How Does The New Limitation On Deducting Business Interest Expense Work?


If you tuned in to the President's State of the Union address last week, you surely noticed that the recently enacted Tax Cuts and Jobs Act has been earmarked as the elixir for all that ails America. Soon enough, assembly line workers and supermarket cashiers will be lighting cigars with $100 bills -- all because $1.5 trillion in corporate and individual tax cuts have been placed on the ol' national credit card.

And while that may come to pass, it is important to remember that in any tax bill, while the good news gets the headlines, there is always more to the story.  

For example: there are over $4 trillion in tax cuts contained within the Act.  But remember: because Republicans chose to use the streamlined budget reconciliation process to pass the bill without a single vote from a Democrat, their hands were tied from a fiscal perspective: the net tax cuts could not exceed $1.5 trillion over the next ten years.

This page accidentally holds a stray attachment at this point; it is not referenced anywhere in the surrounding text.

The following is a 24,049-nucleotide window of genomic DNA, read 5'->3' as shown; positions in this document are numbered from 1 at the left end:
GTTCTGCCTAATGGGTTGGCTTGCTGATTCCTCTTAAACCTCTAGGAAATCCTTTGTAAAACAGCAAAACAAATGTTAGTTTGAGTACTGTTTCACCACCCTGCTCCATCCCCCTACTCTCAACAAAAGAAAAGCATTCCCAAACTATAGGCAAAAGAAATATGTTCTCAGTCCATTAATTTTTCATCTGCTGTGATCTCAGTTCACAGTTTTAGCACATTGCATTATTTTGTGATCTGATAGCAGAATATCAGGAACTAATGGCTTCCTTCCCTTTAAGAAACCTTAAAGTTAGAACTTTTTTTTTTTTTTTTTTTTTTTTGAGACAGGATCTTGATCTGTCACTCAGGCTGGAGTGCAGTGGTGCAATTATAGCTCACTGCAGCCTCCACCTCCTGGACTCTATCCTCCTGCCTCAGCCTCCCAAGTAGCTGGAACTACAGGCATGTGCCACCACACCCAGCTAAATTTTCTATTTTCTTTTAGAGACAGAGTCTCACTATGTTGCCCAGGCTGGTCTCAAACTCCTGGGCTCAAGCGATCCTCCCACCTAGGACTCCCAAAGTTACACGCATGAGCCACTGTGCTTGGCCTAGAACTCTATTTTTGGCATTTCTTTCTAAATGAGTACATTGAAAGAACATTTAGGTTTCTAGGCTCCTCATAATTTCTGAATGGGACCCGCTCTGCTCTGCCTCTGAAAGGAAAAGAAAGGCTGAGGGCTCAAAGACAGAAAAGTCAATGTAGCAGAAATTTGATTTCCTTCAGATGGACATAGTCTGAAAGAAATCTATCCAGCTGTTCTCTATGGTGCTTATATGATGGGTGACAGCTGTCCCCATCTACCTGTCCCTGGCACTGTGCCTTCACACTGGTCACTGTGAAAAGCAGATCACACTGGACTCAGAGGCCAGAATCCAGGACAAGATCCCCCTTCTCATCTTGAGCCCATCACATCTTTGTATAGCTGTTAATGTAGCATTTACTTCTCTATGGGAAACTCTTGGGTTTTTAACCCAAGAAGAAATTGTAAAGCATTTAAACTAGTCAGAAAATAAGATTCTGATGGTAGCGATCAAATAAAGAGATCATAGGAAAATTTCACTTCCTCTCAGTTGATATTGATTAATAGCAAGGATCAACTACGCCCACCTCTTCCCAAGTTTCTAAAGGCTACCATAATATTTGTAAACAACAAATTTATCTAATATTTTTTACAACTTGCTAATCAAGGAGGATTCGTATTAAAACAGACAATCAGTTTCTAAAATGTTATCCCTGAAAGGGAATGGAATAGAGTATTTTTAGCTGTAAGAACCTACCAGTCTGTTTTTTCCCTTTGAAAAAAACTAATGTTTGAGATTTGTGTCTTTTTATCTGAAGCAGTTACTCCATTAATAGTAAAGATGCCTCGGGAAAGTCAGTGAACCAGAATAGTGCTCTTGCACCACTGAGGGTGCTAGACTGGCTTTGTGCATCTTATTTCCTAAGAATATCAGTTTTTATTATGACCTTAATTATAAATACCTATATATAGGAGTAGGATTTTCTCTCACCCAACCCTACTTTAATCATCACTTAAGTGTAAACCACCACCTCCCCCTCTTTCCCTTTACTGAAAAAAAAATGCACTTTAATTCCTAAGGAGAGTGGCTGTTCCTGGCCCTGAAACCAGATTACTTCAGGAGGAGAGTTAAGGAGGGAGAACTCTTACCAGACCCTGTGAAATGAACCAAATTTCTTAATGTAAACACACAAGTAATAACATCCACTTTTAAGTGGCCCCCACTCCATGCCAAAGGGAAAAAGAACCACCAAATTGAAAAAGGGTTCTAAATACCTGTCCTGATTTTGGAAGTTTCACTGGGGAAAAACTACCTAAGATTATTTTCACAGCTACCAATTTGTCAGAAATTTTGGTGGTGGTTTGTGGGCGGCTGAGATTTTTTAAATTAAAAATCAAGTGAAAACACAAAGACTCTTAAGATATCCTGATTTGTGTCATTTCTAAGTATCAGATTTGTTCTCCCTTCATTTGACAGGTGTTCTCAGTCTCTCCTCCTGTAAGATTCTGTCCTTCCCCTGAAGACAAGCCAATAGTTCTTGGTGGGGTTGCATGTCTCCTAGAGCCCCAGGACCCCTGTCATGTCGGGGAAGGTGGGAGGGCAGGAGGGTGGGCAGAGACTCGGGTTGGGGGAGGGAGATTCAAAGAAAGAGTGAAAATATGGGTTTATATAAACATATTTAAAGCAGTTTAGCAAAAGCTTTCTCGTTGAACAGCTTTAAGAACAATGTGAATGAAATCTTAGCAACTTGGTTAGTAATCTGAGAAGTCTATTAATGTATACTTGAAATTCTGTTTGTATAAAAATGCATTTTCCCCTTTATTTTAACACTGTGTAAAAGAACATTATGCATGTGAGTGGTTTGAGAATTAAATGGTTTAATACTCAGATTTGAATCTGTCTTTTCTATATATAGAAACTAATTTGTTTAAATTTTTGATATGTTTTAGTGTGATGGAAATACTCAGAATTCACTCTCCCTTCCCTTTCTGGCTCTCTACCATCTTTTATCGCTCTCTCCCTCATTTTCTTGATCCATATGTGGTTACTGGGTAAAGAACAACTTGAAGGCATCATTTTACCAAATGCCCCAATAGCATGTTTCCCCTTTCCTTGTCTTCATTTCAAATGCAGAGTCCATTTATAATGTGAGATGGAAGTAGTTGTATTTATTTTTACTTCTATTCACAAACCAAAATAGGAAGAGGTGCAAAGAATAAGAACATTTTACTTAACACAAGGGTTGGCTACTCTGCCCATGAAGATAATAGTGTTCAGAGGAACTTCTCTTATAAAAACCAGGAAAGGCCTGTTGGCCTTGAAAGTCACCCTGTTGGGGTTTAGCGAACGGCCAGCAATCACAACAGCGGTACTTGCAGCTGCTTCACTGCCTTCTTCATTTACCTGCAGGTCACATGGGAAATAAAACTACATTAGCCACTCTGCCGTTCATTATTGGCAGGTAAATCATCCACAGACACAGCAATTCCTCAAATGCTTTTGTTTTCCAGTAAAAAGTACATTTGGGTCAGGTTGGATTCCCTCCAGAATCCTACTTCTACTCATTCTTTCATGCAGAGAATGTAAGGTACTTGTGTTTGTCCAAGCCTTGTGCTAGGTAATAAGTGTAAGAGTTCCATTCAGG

So how did Republicans get $4 trillion in tax cuts to fit within a $1.5 trillion-sized box? By offsetting some of the cuts with tax increases.

Think about the business side of the Act: The corporate rate was reduced from 35% to 21%, a move that ALONE would amount to a $1.3 trillion tax cut over the next decade. That's right: the tax break resulting from the corporate rate reduction, in isolation, nearly matched the total cuts permitted by the budget reconciliation process.

The net business cuts, however, amounted to only $650 billion. This means that Congress found $650 billion in revenue raisers on the business side. Where are these increases coming from?

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